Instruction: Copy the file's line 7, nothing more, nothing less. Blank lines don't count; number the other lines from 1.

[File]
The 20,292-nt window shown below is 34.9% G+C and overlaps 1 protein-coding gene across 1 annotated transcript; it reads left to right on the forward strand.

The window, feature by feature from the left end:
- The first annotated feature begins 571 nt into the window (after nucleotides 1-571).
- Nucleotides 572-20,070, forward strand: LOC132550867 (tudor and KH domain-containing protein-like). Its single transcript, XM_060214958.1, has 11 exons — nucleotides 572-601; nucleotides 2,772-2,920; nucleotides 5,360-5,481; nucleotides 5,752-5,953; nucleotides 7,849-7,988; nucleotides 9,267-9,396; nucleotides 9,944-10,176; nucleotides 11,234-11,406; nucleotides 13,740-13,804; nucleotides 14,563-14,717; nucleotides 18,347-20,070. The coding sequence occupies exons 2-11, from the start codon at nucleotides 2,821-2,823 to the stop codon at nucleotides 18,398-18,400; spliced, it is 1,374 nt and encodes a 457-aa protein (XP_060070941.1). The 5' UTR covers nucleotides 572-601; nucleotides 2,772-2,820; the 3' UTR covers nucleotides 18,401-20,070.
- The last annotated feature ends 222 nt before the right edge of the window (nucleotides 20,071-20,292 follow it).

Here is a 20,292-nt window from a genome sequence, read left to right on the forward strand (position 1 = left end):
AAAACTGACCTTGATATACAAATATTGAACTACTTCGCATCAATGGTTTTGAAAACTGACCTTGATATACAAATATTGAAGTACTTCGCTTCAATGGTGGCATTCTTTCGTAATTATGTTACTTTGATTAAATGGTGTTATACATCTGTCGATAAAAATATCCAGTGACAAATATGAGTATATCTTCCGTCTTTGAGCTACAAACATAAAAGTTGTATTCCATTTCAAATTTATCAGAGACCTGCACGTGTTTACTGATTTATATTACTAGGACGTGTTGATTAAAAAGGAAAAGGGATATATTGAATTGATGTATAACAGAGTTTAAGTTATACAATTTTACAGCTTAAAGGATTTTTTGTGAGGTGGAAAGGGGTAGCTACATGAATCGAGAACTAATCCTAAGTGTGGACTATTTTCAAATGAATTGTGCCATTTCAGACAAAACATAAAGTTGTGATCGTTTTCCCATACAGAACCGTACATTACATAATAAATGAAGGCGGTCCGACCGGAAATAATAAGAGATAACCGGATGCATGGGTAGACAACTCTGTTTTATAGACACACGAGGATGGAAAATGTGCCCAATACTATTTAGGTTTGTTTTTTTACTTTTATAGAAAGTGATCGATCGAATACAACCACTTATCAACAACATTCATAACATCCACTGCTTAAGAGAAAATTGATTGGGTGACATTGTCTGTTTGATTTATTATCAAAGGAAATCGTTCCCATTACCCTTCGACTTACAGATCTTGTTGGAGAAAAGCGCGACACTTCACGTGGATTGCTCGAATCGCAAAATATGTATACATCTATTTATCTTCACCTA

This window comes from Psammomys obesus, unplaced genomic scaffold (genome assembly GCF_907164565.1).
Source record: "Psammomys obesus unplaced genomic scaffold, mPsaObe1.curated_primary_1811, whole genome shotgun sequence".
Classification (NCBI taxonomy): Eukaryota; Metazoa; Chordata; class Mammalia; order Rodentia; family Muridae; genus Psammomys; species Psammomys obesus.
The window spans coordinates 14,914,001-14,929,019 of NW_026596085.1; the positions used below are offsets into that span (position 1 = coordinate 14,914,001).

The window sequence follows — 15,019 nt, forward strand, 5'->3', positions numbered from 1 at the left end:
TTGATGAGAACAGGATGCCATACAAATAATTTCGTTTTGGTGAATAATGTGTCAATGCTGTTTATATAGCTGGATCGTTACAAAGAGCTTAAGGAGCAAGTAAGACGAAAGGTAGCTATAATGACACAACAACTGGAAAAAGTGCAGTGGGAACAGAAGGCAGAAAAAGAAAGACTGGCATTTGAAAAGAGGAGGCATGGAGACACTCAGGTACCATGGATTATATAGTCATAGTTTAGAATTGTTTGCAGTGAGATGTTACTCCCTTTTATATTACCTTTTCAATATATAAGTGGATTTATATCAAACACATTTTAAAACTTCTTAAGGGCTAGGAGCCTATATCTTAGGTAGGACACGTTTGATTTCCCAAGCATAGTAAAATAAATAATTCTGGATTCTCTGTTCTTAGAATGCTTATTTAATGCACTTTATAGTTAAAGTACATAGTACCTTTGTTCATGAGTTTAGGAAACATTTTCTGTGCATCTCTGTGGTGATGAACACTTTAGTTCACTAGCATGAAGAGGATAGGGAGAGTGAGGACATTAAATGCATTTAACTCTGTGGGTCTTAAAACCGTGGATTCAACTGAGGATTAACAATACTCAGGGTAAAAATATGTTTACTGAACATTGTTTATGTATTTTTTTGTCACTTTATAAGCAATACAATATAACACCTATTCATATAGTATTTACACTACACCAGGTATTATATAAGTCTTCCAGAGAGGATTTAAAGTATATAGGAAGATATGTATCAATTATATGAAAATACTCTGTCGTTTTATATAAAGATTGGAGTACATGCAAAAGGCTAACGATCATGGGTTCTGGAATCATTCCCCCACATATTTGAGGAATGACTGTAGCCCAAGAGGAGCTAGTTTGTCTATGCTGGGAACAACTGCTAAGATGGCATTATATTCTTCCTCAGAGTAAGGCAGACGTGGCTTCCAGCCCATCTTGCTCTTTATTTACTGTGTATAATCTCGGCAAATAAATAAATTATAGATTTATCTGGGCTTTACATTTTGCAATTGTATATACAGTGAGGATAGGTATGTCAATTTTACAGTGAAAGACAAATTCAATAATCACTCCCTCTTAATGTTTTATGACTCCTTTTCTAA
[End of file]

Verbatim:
AAAACTGACCTTGATATACAAATATTGAACTACTTCGCATCAATGGTTTTGAAAACTGACCTTGATATACAAATATTGAAGTACTTCGCTTCAATGGTGGCATTCTTTCGTAATTATGTTACTTTGATTAAATGGTGTTATACATCTGTCGATAAAAATATCCAGTGACAAATATGAGTATATCTTCCGTCTTTGAGCTACAAACATAAAAGTTGTATTCCATTTCAAATTTATCAGAGACCTGCACGTGTTTACTGATTTATATTACTAGGACGTGTTGATTAAAAAGGAAAAGGGATATATTGAATTGATGTATAACAGAGTTTAAGTTATACAATTTTACAGCTTAAAGGATTTTTTGTGAGGTGGAAAGGGGTAGCTACATGAATCGAGAACTAATCCTAAGTGTGGACTATTTTCAAATGAATTGTGCCATTTCAGACAAAACATAAAGTTGTGATCGTTTTCCCATACAGAACCGTACATTACATAATAAATGAAGGCGGTCCGACCGGAAATAATAAGAGATAACCGGATGCATGGGTAGACAACTCTGTTTTATAGACACACGAGGATGGAAAATGTGCCCAATACTATTTAGGTTTGTTTTTTTACTTTTATAGAAAGTGATCGATCGAATACAACCACTTATCAACAACATTCATAACATCCACTGCTTAAGAGAAAATTGATTGGGTGACATTGTCTGTTTGATTTATTATCAAAGGAAATCGTTCCCATTACCCTTCGACTTACAGATCTTGTTGGAGAAAAGCGCGACACTTCACGTGGATTGCTCGAATCGCAAAATATGTATACATCTATTTATCTTCACCTA